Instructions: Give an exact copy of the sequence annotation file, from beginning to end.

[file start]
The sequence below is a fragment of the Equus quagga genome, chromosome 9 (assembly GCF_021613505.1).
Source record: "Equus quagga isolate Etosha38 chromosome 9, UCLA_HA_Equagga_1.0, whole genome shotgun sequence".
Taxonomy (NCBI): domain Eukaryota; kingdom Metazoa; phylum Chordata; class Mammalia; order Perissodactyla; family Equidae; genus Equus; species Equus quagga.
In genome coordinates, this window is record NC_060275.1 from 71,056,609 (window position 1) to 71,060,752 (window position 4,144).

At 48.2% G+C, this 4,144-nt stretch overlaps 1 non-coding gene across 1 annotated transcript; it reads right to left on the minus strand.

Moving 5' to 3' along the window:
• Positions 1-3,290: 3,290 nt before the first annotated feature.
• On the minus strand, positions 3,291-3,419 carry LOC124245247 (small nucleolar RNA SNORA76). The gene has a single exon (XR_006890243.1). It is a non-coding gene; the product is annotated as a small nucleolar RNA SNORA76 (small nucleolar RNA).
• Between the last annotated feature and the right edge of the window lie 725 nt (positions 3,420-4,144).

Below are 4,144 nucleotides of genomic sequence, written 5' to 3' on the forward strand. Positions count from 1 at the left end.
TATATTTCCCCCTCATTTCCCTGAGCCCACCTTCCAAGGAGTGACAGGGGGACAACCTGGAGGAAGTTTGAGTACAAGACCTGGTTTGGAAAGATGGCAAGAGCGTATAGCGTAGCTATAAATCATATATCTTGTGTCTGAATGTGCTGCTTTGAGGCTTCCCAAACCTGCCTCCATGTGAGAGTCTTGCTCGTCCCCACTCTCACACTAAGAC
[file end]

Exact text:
The sequence below is a fragment of the Equus quagga genome, chromosome 9 (assembly GCF_021613505.1).
Source record: "Equus quagga isolate Etosha38 chromosome 9, UCLA_HA_Equagga_1.0, whole genome shotgun sequence".
Taxonomy (NCBI): domain Eukaryota; kingdom Metazoa; phylum Chordata; class Mammalia; order Perissodactyla; family Equidae; genus Equus; species Equus quagga.
In genome coordinates, this window is record NC_060275.1 from 71,056,609 (window position 1) to 71,060,752 (window position 4,144).

At 48.2% G+C, this 4,144-nt stretch overlaps 1 non-coding gene across 1 annotated transcript; it reads right to left on the minus strand.

Moving 5' to 3' along the window:
• Positions 1-3,290: 3,290 nt before the first annotated feature.
• On the minus strand, positions 3,291-3,419 carry LOC124245247 (small nucleolar RNA SNORA76). The gene has a single exon (XR_006890243.1). It is a non-coding gene; the product is annotated as a small nucleolar RNA SNORA76 (small nucleolar RNA).
• Between the last annotated feature and the right edge of the window lie 725 nt (positions 3,420-4,144).

Below are 4,144 nucleotides of genomic sequence, written 5' to 3' on the forward strand. Positions count from 1 at the left end.
TATATTTCCCCCTCATTTCCCTGAGCCCACCTTCCAAGGAGTGACAGGGGGACAACCTGGAGGAAGTTTGAGTACAAGACCTGGTTTGGAAAGATGGCAAGAGCGTATAGCGTAGCTATAAATCATATATCTTGTGTCTGAATGTGCTGCTTTGAGGCTTCCCAAACCTGCCTCCATGTGAGAGTCTTGCTCGTCCCCACTCTCACACTAAGAC